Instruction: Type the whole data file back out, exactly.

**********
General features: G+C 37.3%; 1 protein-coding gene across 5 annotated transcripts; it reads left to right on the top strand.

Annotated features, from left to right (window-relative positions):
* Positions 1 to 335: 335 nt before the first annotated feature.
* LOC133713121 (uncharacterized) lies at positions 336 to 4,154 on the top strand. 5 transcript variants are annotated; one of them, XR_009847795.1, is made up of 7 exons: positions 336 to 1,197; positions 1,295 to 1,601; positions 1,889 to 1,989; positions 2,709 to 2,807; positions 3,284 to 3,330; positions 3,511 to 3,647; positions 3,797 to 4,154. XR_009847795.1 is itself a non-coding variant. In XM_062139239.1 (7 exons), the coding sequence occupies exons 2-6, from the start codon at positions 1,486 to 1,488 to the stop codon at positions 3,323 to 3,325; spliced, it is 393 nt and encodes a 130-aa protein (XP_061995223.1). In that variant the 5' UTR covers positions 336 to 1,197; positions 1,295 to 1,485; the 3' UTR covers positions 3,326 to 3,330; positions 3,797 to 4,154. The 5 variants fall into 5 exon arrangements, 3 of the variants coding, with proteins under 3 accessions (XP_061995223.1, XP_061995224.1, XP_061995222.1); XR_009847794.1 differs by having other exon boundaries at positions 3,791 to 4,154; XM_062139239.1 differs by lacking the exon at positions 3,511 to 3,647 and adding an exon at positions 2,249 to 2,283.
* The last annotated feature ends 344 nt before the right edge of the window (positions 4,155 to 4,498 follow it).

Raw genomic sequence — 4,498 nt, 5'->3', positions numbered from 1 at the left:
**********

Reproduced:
General features: G+C 37.3%; 1 protein-coding gene across 5 annotated transcripts; it reads left to right on the top strand.

Annotated features, from left to right (window-relative positions):
* Positions 1 to 335: 335 nt before the first annotated feature.
* LOC133713121 (uncharacterized) lies at positions 336 to 4,154 on the top strand. 5 transcript variants are annotated; one of them, XR_009847795.1, is made up of 7 exons: positions 336 to 1,197; positions 1,295 to 1,601; positions 1,889 to 1,989; positions 2,709 to 2,807; positions 3,284 to 3,330; positions 3,511 to 3,647; positions 3,797 to 4,154. XR_009847795.1 is itself a non-coding variant. In XM_062139239.1 (7 exons), the coding sequence occupies exons 2-6, from the start codon at positions 1,486 to 1,488 to the stop codon at positions 3,323 to 3,325; spliced, it is 393 nt and encodes a 130-aa protein (XP_061995223.1). In that variant the 5' UTR covers positions 336 to 1,197; positions 1,295 to 1,485; the 3' UTR covers positions 3,326 to 3,330; positions 3,797 to 4,154. The 5 variants fall into 5 exon arrangements, 3 of the variants coding, with proteins under 3 accessions (XP_061995223.1, XP_061995224.1, XP_061995222.1); XR_009847794.1 differs by having other exon boundaries at positions 3,791 to 4,154; XM_062139239.1 differs by lacking the exon at positions 3,511 to 3,647 and adding an exon at positions 2,249 to 2,283.
* The last annotated feature ends 344 nt before the right edge of the window (positions 4,155 to 4,498 follow it).

Raw genomic sequence — 4,498 nt, 5'->3', positions numbered from 1 at the left: